Project changes

The present administration subsequently changed the project to a normal material and labour contract – “as is done in other islands” – and subcontracted Heavy Force for a cost of MVR36.3 million (US$2.3 million) in February this year, he revealed.

Muiz stressed that the decision was made based on the “counsel and advice” from elders and councillors from both islands.

As Kuribee islanders had requested widening the harbour to 200-feet and President Yameen had pledged to do so during a campaign trip, Muiz said the old quay wall had to be rebuilt with an additional 50-feet dug into the island.

Muiz said further “variations” would be undesirable as the project has been costly.

Public finance regulations stipulate a 10 percent limit for variations to projects, he explained, adding that the tender board only allowed exceptions on rare occasions.

On the stalled project in Nellaidhoo, Muiz said the both the contractor and supervising staff from the ministry had said that construction was proving difficult due to strong ocean currents.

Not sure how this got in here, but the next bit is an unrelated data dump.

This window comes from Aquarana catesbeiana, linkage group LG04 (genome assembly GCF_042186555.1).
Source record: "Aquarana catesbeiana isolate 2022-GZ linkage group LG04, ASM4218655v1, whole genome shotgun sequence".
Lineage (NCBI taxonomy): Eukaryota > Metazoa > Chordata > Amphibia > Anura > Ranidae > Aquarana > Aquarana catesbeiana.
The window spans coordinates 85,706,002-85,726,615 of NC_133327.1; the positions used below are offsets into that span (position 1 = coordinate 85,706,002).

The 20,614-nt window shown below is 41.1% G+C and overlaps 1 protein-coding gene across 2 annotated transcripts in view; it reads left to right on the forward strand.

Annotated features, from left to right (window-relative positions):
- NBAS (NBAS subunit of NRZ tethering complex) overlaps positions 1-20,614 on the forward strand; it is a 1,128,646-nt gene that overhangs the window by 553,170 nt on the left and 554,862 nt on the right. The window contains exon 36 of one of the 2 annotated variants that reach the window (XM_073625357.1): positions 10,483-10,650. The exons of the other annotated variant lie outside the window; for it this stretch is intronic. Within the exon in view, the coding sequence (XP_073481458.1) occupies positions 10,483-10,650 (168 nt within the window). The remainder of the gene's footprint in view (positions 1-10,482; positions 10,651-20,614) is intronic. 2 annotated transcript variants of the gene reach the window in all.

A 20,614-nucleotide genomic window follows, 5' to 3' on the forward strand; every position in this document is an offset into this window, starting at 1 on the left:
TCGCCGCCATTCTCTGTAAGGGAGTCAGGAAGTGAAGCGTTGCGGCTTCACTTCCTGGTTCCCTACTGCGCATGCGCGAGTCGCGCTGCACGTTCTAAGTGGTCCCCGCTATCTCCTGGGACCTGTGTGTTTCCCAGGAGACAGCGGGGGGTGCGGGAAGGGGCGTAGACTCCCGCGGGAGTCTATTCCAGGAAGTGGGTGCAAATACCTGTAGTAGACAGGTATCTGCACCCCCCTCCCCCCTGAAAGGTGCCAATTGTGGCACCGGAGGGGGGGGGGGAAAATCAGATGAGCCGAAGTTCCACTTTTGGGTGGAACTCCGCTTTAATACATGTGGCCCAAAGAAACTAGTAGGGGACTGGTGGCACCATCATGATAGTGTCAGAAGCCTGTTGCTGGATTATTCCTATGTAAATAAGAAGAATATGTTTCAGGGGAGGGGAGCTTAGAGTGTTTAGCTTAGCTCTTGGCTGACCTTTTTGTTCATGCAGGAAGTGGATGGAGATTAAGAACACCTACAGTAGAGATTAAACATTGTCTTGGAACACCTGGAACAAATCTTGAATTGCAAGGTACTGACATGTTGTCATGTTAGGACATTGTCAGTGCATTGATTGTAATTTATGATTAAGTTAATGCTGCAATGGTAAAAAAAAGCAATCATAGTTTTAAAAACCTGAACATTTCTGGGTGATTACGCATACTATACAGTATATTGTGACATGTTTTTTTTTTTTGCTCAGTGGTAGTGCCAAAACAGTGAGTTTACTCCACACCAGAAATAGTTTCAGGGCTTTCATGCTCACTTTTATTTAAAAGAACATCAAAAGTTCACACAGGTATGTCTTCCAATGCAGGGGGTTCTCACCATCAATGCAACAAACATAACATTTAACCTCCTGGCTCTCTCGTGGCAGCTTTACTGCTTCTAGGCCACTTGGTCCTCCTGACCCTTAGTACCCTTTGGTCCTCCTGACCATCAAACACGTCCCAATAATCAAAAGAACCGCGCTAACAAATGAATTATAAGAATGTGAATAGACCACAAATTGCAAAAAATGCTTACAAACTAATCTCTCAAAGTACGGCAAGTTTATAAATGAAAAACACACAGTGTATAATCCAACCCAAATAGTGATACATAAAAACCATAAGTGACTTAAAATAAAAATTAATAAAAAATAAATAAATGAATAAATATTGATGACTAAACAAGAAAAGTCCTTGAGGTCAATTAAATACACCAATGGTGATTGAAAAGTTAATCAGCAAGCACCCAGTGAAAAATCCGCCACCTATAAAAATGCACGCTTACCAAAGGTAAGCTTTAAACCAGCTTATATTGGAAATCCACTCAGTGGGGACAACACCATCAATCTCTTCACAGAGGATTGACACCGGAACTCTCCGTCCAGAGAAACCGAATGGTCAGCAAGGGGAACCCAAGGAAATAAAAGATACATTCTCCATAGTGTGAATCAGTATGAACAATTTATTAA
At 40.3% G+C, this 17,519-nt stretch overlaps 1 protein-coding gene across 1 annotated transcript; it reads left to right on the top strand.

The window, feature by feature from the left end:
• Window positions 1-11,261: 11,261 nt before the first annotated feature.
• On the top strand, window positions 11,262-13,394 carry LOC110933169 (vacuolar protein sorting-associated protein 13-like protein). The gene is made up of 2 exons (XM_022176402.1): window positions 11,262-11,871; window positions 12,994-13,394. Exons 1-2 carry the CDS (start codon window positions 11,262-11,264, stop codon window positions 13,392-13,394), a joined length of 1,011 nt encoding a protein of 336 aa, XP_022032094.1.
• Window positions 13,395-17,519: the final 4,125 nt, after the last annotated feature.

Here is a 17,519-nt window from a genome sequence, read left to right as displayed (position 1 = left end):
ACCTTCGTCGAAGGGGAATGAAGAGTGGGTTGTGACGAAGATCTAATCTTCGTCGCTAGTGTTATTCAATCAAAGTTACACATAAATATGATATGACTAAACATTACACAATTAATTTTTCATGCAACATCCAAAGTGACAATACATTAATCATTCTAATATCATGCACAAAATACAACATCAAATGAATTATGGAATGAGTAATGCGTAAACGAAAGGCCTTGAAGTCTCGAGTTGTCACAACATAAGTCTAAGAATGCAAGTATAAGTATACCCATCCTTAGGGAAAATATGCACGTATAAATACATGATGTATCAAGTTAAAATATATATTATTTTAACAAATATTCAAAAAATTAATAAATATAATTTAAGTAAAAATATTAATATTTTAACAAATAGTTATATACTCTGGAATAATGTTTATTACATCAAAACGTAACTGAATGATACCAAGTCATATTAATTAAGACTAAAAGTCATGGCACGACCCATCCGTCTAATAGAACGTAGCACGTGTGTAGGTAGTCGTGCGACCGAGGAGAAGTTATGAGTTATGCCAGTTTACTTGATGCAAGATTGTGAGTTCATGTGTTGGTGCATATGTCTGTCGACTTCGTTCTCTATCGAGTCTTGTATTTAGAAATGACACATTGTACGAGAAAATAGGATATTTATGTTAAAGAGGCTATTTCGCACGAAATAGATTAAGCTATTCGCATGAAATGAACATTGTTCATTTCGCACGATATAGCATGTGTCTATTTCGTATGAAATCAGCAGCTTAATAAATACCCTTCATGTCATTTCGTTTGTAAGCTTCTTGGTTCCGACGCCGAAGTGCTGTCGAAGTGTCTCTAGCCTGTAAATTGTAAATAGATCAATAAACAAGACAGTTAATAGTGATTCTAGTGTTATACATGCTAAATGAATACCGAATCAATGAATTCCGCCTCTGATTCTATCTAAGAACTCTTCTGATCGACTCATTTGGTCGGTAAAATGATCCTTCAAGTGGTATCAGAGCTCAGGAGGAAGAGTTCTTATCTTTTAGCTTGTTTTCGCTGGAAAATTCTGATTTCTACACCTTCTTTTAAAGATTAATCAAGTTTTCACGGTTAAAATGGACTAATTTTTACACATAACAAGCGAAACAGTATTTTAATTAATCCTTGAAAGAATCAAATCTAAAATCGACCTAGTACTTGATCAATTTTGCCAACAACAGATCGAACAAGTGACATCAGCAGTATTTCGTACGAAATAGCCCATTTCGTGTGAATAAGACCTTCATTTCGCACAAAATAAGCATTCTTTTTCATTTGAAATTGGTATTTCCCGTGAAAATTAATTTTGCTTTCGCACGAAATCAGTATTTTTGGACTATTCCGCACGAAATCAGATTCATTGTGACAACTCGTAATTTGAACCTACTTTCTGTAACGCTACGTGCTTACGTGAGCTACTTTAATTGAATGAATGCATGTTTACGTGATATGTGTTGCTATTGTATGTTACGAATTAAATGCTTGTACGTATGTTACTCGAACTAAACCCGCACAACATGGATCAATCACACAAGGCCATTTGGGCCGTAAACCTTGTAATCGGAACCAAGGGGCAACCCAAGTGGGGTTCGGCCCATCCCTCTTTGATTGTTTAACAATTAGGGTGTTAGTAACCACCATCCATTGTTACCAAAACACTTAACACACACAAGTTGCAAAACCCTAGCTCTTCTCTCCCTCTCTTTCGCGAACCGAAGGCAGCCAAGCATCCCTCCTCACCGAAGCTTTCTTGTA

The ministry and the contractor decided to build the outer seawall first, Muiz revealed, which is expected to begin in a month.

“Our target is to finish the harbours on both islands during this year,” he said.

In a follow-up question, however, MP Nazim said Kuribee islanders wanted the length of the harbour increased as well.

In response, Muiz said additional changes could be made in another phase after completing the project and “seeing how it is being used.”

Muiz also offered updates to a number of other MPs about harbour construction for islands in their constituencies. While harbour construction usually takes 12 months, he explained that delays were often caused by shortage of material.


Projects awarded to MTCC increases fourfold

The state-owned Maldives Transport and Contracting Company (MTCC) has said that the number of projects awarded to the company has increased fourfold in the first quarter of 2014 compared to the same period last year.

MTCC revealed in its first quarterly report for 2014 made public yesterday that 18 projects have been awarded to the company this year while only four were awarded in the first quarter of 2013.

While the company completed several harbour and construction projects this year, MTCC noted that difficulties in importing construction material from India had stalled progress.